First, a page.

BYOD users: Don't mess with iOS 10 or Android Nougat betas

There's a lot of interest in the beta releases of iOS 10 and Android Nougat, and while most people are free to explore the new platforms, BYOD users should hold off from testing them.

There's always a great deal of interest surrounding beta releases of iOS and Android, and the latest iOS 10 and Android Nougat updates are no exception. And judging from my inbox plenty of people are joining in beta testing. But if you use your device in a BYOD (Bring Your Own Device) scenario, then you might want to hold off on that upgrade.

See also: Apple should codename iOS 10 'Twinkie' because it's full of fluff and filler

Before installing any beta -- or for that matter, final releases of operating systems -- it's a good idea to check with your IT department as to whether they are ready to support the beta platform.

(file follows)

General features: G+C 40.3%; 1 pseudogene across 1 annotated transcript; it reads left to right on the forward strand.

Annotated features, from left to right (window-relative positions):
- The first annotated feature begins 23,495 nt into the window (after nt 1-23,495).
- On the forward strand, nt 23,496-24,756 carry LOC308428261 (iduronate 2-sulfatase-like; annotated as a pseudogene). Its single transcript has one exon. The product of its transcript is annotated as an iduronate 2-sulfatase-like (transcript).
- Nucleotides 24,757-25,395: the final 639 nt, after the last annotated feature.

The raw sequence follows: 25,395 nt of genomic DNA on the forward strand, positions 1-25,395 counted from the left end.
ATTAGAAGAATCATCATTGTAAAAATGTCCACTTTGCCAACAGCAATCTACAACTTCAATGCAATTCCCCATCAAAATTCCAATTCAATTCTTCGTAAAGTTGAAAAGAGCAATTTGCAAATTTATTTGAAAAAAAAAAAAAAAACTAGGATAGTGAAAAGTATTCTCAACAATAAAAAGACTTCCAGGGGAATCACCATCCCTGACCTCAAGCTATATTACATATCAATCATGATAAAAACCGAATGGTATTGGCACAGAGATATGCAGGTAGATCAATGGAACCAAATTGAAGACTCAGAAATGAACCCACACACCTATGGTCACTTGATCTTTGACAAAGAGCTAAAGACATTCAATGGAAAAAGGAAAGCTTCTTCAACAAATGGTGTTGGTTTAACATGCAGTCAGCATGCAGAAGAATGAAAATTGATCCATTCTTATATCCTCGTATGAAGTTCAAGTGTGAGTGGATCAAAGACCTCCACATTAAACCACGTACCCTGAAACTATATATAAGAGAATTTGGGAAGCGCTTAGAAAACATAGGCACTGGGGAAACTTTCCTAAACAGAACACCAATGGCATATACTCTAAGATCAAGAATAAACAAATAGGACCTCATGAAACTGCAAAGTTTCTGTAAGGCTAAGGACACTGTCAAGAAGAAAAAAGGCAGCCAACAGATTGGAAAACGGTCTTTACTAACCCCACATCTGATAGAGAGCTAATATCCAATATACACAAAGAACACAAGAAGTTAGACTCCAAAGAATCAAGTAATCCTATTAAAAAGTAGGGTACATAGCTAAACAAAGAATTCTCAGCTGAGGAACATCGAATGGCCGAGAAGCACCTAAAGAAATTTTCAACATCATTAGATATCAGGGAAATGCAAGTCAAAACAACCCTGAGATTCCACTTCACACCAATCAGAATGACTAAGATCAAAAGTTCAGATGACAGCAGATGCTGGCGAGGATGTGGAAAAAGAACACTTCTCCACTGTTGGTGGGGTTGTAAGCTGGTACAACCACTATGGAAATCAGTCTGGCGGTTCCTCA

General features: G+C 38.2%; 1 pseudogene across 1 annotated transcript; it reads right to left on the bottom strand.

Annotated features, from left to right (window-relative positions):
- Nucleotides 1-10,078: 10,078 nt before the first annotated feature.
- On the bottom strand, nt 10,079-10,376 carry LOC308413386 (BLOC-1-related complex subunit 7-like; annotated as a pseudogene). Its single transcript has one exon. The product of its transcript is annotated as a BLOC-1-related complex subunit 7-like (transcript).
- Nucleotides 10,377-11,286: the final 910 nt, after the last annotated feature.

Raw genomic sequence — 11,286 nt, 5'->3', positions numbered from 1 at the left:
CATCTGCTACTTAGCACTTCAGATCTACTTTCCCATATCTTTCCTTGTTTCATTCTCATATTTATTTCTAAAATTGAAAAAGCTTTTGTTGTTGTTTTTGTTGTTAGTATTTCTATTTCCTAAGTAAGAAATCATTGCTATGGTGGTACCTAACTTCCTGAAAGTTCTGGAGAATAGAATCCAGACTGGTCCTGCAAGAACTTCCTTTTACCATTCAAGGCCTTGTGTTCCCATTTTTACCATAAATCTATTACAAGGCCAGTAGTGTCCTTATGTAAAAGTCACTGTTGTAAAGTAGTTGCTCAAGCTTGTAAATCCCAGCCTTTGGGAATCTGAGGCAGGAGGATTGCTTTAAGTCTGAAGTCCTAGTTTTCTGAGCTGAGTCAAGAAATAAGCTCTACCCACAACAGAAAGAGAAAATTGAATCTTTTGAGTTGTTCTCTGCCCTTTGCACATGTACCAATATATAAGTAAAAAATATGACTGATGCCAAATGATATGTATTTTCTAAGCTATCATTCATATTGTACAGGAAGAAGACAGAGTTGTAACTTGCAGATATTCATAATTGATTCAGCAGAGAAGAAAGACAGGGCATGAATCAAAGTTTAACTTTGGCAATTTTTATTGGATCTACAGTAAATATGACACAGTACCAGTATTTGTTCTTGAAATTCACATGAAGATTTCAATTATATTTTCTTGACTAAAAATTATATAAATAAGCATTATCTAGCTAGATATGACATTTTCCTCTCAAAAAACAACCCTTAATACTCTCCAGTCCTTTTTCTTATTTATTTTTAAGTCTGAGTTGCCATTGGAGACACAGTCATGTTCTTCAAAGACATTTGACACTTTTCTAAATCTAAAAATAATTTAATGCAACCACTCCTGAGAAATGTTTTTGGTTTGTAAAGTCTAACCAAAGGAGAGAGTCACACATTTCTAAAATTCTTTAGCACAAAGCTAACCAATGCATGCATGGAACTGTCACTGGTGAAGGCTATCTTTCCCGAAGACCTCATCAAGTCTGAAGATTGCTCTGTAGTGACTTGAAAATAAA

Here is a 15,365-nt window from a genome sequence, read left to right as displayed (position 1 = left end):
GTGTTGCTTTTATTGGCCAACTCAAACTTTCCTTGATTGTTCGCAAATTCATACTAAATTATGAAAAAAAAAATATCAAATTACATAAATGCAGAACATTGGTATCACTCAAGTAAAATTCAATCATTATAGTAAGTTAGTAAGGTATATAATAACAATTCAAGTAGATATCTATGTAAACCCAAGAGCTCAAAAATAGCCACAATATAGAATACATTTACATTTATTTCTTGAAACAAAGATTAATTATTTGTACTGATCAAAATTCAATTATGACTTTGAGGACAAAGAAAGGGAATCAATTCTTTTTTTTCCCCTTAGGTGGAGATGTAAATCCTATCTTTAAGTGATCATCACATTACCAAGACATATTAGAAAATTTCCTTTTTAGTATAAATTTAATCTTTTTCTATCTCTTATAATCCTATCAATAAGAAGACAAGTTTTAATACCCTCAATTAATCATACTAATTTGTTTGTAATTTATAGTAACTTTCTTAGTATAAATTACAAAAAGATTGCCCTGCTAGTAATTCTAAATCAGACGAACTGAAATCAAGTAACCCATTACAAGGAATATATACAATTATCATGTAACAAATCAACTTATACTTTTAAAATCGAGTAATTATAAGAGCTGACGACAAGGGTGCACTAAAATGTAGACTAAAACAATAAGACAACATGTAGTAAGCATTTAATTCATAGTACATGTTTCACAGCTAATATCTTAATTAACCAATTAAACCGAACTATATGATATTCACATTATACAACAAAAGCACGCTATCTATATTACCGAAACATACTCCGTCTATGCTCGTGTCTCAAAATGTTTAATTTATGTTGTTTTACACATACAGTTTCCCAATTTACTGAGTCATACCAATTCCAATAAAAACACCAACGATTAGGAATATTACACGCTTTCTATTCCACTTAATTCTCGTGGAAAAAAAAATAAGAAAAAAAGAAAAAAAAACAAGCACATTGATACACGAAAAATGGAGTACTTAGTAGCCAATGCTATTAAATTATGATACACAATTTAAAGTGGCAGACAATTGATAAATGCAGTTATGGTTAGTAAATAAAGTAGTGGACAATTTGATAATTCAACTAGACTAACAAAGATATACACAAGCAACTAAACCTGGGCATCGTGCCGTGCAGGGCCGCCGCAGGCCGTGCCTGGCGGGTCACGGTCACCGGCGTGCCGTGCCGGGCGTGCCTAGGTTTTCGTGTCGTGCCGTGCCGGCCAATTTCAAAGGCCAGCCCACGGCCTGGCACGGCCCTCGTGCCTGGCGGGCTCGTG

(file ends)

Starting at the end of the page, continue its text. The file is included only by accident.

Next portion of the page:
From what I'm hearing, some on-the-ball IT departments will already be clued up and happy to start embracing a new platform early, while others are not, either because they're not happy supporting beta platforms, or are waiting on an update for some critical software.

Again, don't guess or assume anything, as it might backfire on you.

Unless you've been given the nod that it's OK to install the beta of iOS 10 and Android Nougat, don't do anything until you've been in touch with the IT department to see what they have to say.

Prematurely upgrading without the necessary support could result in critical apps and services that you rely on being plagued by bugs, or stop them working all together.

You could also find your device locked out of the corporate network.

The good news is that if you do pull the trigger on either iOS 10 beta or the Android Nougat beta, you can always roll your device back to the current release (just remember that you won't be able to use any backups you created under the beta platforms).

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